Saturday, May 27, 2006

The Fugue

After being in touch with different forms of music for quite some time, I have to mention that I really, really, really love fugues. In the hands of genius composers, their fugal compositions shine well above the rest of their works and never fail to amaze me. The complexity of the form seems to make the fugue fit for expressing the most profound of musical ideas.

I just got myself The Study Of Fugue by Alfred Mann. Well, I pretty much gave up after the first few pages. I realise I need a whole lot more knowledge of contrapuntal writing before I can start on this book which specialises in the fugue alone. Just thought an understanding of the fugue will aid me in my performance of those fugues which I most adore but I realise studying the fugue will take me on the most demanding musical journey. I'll take it easy for now, since I'm not much into composition, though I sure have a strong desire to find out how the whole form works.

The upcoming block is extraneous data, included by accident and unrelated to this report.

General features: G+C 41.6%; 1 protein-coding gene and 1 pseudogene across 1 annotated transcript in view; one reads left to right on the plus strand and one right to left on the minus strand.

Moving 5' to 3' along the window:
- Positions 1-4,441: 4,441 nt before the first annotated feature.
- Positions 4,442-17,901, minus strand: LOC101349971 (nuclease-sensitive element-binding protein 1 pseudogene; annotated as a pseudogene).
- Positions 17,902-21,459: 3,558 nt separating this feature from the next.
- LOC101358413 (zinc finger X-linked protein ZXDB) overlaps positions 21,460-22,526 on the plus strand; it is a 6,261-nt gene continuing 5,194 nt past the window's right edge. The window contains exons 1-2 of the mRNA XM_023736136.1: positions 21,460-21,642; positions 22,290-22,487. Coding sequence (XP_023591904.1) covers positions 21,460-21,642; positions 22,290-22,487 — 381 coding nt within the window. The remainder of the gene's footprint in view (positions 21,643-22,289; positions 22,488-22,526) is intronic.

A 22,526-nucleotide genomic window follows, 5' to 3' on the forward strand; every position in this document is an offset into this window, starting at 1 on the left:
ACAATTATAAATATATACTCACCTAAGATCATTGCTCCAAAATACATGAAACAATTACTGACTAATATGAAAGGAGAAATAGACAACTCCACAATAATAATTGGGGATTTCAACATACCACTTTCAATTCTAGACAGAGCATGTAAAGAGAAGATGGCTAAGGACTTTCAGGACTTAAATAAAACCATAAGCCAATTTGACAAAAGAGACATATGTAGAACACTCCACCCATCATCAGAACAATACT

Now, we shall see how it works out from here. Back to my practice for now...


Hucbald said...

I also have Mann's The Study of Fugue. It is an amazing historical overview, but you REALLY need a few YEARS of counterpoint before you tackle that one. I would suggest Kent Kennan's "Counterpoint" and Mann's earlier "Counterpoint" which is Fux translated. After those, you can get "Study" again.

Good luck! ;^)

solitudex said...

Arh, that's some good recommendation. I'll certainly check them out. Thanks so much!